The walls of the entryway display Trokut’s assemblages – three-dimensional collages pieced together from various found objects, demonstrating a keen eye for composition, color, and visual wit in the form of cleverly arranged of objects and unexpected phrases. Trokut refers to these as “poetic installations,” mixed-media constructions made from elements of his former poems, some of which express the kabalistic relationship of fulfillment and emptiness. Trokut always uses elements from previously exhibited works to build new assemblages, so his poetic installations are interconnected and organic, and each holds hidden layers of meaning often related to various forms of mysticism.

“The principles of my work are based on alchemy, shamanism, occultism … All of this work, no matter what the form, has the form of an alchemic message,” he explains. During the creative process, he first senses objects and meditates on their energy, which then comes out in their new form. In other words, rather than create something from nothing, Trokut works with existent objects, transforming them into something new and perhaps even truer to their inherent energy. He prefers, for example, to paint not on a new, blank canvas, but on a discarded canvas carrying an image painted by a student from the academy, and although he studied as a sculptor in traditional media, he would rather work with found objects.

This is likely one reason Trokut’s Antimuseum has grown so large and varied. Much of the collection was recovered from trash heaps; many objects were acquired when businesses closed down. So there are now various sub-collections within the Antimuseum, for example artifacts from hair salons, laboratories, cobblers, milliners, tailors, and button factories.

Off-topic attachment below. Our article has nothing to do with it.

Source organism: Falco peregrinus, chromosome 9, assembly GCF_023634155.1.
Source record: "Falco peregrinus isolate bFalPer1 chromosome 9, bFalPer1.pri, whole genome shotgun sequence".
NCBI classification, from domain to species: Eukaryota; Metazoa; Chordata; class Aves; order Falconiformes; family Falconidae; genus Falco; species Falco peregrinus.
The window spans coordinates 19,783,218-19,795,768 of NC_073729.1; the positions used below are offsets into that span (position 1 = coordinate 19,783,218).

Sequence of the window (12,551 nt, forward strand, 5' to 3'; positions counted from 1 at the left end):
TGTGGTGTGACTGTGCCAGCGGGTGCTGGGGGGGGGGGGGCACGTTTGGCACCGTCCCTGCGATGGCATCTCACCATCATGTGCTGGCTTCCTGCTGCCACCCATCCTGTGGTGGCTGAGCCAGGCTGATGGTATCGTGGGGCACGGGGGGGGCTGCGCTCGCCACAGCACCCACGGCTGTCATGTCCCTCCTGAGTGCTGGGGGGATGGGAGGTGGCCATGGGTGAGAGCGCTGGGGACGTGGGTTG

Collection at the artists home (2013)

Collection at the artists home (2013)

Trokut points out that he began collecting these objects in the 1970s, when institutions were generally not interested in the trivial paraphernalia of everyday life. So now, his Antimuseum is an incredible resource of cultural history. Unfortunately, however, Trokut has not found a suitable space for his Antimuseum, which is currently stored in over 30 locations across Croatia and subject to environmental damage and break-ins. Trokut has offered to donate the collection to the Republic of Croatia on the condition that they provide a suitable space for it, but as of yet, no space has been secured.

Ideally, where would such a collection find its home? Trokut envisions an industrial archaeological space from the 19th century housing that would become a “dynamic museum, a museum of change.” Drawing from those sub-collections of artifacts, Trokut would fill the museum with installations that reimagine different environments, for instance an entire laboratory or salon recreated as an installation. This approach highlights the difference between Trokut’s Antimuseum and a traditional museum: rather than simply display these objects, he intends to assemble artistic installations with them, creating a physical and spatial experience of toyed-with chronology and context.

Certainly, Trokut’s Antimuseum is valuable on many levels. Not only does it contain his rich and layered work, created according to a highly individual and perceptive process, it also speaks to his legacy as a dedicated collector, curator, and museologist. Were the Antimuseum to find a suitable home, and Trokut’s vision for it was fully realized, it would introduce a new breed of museum: one in which preservation and display becomes a layered and intricate work of art itself.

I'm Afraid of Mickey Mouse (2012)

I’m Afraid of Mickey Mouse (2012)

Interview and images by: Elaine Ritchel (@elaineritchel)

Image source (‘Crveni Peristil’): The Analogous City